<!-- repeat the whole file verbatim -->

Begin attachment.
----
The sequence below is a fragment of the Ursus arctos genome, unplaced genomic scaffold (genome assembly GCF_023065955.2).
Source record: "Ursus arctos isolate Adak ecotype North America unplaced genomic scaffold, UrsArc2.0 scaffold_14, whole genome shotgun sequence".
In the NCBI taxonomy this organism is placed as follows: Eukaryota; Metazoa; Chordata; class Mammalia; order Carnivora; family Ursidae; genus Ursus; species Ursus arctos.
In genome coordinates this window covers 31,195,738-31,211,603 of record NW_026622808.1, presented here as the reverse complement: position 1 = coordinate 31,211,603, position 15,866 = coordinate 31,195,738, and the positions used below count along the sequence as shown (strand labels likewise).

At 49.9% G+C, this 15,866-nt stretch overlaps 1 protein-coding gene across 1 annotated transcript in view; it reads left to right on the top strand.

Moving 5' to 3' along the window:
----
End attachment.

The sequence below is a fragment of the Ursus arctos genome, unplaced genomic scaffold (genome assembly GCF_023065955.2).
Source record: "Ursus arctos isolate Adak ecotype North America unplaced genomic scaffold, UrsArc2.0 scaffold_14, whole genome shotgun sequence".
In the NCBI taxonomy this organism is placed as follows: Eukaryota; Metazoa; Chordata; class Mammalia; order Carnivora; family Ursidae; genus Ursus; species Ursus arctos.
In genome coordinates this window covers 31,195,738-31,211,603 of record NW_026622808.1, presented here as the reverse complement: position 1 = coordinate 31,211,603, position 15,866 = coordinate 31,195,738, and the positions used below count along the sequence as shown (strand labels likewise).

At 49.9% G+C, this 15,866-nt stretch overlaps 1 protein-coding gene across 1 annotated transcript in view; it reads left to right on the top strand.

Moving 5' to 3' along the window: